Somewhere in Middle America, 1907: Maria II, the daugther of an Irish terrorist, meets after the dead of her father Maria I, the singer of an circus. She decided to stay with the circus. On... See full summary »
Three directors each adapt a Poe short story to the screen: "Toby Dammit" features a disheveled drugged and drunk English movie star who nods acceptance in the Italian press and his ... See full summary »
Handsome dentist Herve Dandieu, temporarily separated from his new, delectable wife Virginie by a lovers' tiff, is picked up by sexy dance teacher Anita Flores...object blackmail. Sensing ... See full summary »
Comedy about a naive French country girl in London who helps the war effort by parachuting into German-occupied France to help kidnap an important German general. She bungles through to a heroic finish of plot and counter-plot.
Nero is on holiday at the seaside. Poppea, Seneca and many other guests are with him. Nero is preparing a great show where he will be the star. When Agrippina, his mother, arrives with her ... See full summary »
Vittorio De Sica,
I have to agree with all the previous commenter's--this is simply the best of all frothy comedies, with Bardot as sexy as Marilyn Monroe ever was, and definitely with a prettier face (maybe there's less mystique, but look how Marilyn paid for that.) I don't think I've ever seen such a succulent-looking female on screen, so perfect that even a gay man like me got excited by it--and not just for purely aesthetic reasons (if the idiot evangelicals really want to do their 'convert-a-queer' number, they are really going to need to up their standards, as no church mice need apply here...)Her breasts, the rest of her figure, her adorable voice, the hilarious way she shakes as she walks across a room...only to arrive in front of a man, breasts literally pointed as if in exquisite confrontation...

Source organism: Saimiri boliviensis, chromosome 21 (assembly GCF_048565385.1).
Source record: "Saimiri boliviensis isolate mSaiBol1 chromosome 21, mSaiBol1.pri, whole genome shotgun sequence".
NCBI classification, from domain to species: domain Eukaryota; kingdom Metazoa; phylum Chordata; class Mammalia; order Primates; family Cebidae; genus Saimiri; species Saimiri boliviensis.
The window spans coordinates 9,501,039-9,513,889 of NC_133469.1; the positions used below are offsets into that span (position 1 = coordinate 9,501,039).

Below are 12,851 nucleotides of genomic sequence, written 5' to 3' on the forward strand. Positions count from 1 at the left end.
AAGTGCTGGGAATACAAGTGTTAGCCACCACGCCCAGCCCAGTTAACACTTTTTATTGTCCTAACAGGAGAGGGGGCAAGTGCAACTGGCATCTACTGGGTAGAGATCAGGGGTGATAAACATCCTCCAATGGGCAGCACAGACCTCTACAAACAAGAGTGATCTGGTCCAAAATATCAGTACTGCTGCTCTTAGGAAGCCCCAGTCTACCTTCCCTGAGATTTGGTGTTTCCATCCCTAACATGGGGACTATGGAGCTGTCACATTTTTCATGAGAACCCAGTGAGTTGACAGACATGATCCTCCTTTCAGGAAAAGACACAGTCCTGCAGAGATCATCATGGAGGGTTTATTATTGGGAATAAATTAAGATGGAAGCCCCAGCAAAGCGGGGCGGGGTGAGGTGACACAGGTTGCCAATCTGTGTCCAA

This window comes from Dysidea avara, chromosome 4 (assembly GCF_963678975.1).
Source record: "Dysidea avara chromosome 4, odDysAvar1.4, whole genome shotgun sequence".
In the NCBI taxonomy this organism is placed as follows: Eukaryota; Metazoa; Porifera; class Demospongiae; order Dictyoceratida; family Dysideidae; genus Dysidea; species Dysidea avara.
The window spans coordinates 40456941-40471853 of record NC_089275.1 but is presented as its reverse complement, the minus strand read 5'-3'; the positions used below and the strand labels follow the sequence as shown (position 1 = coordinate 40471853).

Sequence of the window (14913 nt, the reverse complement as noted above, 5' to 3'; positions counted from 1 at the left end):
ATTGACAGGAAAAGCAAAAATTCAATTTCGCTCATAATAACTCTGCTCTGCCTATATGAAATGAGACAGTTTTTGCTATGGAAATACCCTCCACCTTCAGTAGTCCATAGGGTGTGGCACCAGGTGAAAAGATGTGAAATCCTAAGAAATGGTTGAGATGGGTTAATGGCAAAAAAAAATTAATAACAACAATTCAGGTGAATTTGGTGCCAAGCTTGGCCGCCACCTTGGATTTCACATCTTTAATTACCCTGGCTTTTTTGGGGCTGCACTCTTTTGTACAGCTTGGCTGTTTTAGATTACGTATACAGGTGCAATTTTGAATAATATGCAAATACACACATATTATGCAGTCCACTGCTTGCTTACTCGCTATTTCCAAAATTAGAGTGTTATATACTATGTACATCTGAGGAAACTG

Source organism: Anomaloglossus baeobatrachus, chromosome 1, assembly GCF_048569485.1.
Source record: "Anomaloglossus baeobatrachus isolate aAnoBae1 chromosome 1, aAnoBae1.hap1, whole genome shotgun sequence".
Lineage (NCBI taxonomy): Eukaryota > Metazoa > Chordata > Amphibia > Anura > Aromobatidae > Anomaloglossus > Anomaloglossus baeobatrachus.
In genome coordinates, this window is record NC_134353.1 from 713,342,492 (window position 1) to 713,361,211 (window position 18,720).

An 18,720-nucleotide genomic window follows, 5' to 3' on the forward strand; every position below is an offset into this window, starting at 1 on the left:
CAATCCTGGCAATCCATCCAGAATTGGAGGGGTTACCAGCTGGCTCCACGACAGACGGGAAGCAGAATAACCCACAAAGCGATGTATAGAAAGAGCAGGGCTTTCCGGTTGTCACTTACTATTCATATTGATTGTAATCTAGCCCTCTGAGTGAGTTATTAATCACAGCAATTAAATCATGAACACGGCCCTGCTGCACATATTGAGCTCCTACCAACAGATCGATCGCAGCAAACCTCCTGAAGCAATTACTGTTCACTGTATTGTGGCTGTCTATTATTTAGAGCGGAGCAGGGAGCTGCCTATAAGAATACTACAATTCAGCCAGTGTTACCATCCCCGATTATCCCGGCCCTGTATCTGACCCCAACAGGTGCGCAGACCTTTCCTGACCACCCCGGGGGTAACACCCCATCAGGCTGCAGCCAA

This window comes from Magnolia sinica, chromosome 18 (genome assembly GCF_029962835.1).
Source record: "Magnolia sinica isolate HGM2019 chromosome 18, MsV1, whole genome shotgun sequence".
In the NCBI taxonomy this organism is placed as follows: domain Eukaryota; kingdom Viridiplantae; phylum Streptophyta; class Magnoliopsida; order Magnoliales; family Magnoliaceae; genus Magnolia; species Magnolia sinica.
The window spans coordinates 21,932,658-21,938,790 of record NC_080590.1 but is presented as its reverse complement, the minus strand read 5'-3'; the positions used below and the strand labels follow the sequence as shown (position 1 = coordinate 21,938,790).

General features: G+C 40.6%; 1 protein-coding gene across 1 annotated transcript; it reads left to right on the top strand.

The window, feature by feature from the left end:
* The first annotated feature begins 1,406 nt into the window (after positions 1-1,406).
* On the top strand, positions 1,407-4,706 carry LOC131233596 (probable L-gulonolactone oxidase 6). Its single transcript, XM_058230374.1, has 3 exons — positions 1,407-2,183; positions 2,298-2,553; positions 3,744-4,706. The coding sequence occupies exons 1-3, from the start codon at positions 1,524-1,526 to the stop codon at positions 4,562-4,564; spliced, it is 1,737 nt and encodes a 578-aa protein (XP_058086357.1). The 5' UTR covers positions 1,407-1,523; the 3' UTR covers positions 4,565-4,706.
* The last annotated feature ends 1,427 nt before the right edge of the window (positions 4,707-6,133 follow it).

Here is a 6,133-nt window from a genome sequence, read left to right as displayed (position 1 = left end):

I think Boyer is one of the greatest leading men in all of film history. No one played opposite more great female stars than did he: Garbo, Dietrich, K. Hepburn, Colbert, and here Bardot, among many others. And he was also in 'Fanny' with Leslie Caron, and had small parts in 'How to Steal a Million' with A. Hepburn, as well as being in the Deneuve movie 'The April Fools' (although not opposite her.) The only thing I could disagree with in remarks is that even the loud, obnoxious music over the opening credits is appropriate--I mean, Bardot is not meant to be subtle on top of everything else, and her essential loudness (I don't mean her voice) is part of her irresistible and, one might even say, exemplary charm.
Vidal is thoroughly handsome, even if pouty Brigitte says toward the beginning 'I don't know why I am in love with you, you're not even handsome.'
Dear, dear Bardot! Truly one of the wonders of the 20th century, not to mention the joy that she is still with us, when so many of the truly characterful are passing away so fast, in all her eccentric glory.
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